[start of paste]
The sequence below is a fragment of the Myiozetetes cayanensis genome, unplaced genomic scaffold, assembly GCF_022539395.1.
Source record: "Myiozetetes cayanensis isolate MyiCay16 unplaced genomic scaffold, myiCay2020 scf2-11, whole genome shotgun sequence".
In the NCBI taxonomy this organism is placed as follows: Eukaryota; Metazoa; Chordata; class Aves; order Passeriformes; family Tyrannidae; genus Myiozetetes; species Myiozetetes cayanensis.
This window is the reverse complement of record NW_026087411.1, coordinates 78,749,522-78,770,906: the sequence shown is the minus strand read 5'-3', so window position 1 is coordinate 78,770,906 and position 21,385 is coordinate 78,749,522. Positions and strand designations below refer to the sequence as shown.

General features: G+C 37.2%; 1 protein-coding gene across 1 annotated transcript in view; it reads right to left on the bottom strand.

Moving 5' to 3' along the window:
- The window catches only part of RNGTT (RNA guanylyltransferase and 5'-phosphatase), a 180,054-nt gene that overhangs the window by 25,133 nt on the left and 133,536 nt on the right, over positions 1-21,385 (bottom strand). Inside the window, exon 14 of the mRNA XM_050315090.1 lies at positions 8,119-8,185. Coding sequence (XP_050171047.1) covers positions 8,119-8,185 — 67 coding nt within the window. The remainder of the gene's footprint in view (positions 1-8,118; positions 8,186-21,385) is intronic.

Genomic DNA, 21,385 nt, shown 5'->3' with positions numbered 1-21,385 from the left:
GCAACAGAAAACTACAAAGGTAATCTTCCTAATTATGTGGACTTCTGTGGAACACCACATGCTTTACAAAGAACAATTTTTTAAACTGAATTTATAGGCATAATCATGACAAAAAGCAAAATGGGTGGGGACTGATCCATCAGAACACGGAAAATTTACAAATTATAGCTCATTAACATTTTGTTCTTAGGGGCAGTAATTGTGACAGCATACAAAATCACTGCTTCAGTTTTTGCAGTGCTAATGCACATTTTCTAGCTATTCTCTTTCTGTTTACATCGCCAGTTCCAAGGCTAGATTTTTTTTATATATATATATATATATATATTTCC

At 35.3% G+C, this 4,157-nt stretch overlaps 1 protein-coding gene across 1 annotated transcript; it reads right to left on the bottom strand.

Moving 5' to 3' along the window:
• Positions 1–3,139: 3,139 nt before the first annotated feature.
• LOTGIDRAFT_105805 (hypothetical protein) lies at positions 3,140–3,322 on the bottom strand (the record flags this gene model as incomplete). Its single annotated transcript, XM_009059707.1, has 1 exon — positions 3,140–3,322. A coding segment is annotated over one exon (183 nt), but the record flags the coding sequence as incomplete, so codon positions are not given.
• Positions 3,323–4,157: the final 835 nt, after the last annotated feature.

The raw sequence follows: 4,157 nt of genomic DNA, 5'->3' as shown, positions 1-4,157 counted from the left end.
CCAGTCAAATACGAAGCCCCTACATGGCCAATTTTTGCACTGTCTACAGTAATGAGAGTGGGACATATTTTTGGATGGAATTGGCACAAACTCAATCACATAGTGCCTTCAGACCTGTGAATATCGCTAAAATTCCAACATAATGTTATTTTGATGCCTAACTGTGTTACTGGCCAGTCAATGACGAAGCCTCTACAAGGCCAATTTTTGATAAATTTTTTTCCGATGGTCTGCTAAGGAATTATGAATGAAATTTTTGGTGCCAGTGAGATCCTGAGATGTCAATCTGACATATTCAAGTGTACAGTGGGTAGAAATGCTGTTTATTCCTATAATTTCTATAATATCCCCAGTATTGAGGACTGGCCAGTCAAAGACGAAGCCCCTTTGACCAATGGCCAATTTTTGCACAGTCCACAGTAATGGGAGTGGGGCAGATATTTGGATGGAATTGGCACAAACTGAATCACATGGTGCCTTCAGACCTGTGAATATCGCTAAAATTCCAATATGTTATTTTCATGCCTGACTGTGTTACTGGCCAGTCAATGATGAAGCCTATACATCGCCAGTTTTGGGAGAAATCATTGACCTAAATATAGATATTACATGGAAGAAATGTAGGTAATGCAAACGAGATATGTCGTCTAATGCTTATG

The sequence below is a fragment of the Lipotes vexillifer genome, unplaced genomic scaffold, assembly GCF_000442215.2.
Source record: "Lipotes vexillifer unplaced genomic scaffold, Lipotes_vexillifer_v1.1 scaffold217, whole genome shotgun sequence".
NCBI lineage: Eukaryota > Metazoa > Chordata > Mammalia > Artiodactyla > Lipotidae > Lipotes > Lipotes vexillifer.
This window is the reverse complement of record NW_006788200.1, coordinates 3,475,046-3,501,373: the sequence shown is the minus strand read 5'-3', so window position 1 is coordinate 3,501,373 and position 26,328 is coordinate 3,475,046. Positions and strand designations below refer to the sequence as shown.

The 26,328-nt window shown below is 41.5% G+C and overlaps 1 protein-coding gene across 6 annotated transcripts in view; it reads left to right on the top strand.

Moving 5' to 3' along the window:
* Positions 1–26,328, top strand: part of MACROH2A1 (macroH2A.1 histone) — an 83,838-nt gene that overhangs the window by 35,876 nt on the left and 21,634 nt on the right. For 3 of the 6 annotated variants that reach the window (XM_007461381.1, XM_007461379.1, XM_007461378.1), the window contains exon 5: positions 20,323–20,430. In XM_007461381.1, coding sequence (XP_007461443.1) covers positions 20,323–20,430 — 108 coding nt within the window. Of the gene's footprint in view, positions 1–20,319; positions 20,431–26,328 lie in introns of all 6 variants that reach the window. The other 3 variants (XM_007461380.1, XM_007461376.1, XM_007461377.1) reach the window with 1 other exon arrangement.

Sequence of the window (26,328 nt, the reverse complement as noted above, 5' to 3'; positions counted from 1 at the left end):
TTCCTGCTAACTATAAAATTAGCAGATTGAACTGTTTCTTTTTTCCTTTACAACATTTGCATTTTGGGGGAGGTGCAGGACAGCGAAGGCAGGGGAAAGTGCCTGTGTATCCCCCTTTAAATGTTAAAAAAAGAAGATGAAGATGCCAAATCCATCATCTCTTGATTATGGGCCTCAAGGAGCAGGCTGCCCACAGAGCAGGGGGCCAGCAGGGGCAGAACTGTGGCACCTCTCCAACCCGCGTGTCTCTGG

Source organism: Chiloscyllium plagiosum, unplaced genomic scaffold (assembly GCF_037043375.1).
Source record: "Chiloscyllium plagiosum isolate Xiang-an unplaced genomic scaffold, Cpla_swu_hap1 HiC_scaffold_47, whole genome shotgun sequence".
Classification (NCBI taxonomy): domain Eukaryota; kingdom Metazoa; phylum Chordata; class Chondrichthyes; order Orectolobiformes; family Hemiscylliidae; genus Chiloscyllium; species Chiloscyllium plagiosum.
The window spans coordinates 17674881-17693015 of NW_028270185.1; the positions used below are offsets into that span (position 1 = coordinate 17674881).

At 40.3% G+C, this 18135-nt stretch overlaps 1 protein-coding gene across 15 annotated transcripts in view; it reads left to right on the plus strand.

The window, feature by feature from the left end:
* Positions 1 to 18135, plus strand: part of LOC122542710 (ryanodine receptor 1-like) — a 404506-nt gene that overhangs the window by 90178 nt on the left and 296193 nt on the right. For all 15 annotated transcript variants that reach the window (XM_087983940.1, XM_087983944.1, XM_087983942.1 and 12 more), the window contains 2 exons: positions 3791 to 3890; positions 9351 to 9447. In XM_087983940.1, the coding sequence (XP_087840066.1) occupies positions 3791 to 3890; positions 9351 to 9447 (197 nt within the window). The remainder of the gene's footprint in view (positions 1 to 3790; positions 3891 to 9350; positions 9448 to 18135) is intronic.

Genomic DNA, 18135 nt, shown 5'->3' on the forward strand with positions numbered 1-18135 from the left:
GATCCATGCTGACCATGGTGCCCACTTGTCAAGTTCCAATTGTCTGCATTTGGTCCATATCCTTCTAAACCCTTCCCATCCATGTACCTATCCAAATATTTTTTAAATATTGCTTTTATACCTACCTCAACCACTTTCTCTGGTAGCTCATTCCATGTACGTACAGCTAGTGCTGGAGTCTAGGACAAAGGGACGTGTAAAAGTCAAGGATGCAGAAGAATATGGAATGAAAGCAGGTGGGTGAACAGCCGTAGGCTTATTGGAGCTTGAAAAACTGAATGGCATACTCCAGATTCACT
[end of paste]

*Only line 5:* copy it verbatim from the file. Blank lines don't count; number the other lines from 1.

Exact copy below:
General features: G+C 37.2%; 1 protein-coding gene across 1 annotated transcript in view; it reads right to left on the bottom strand.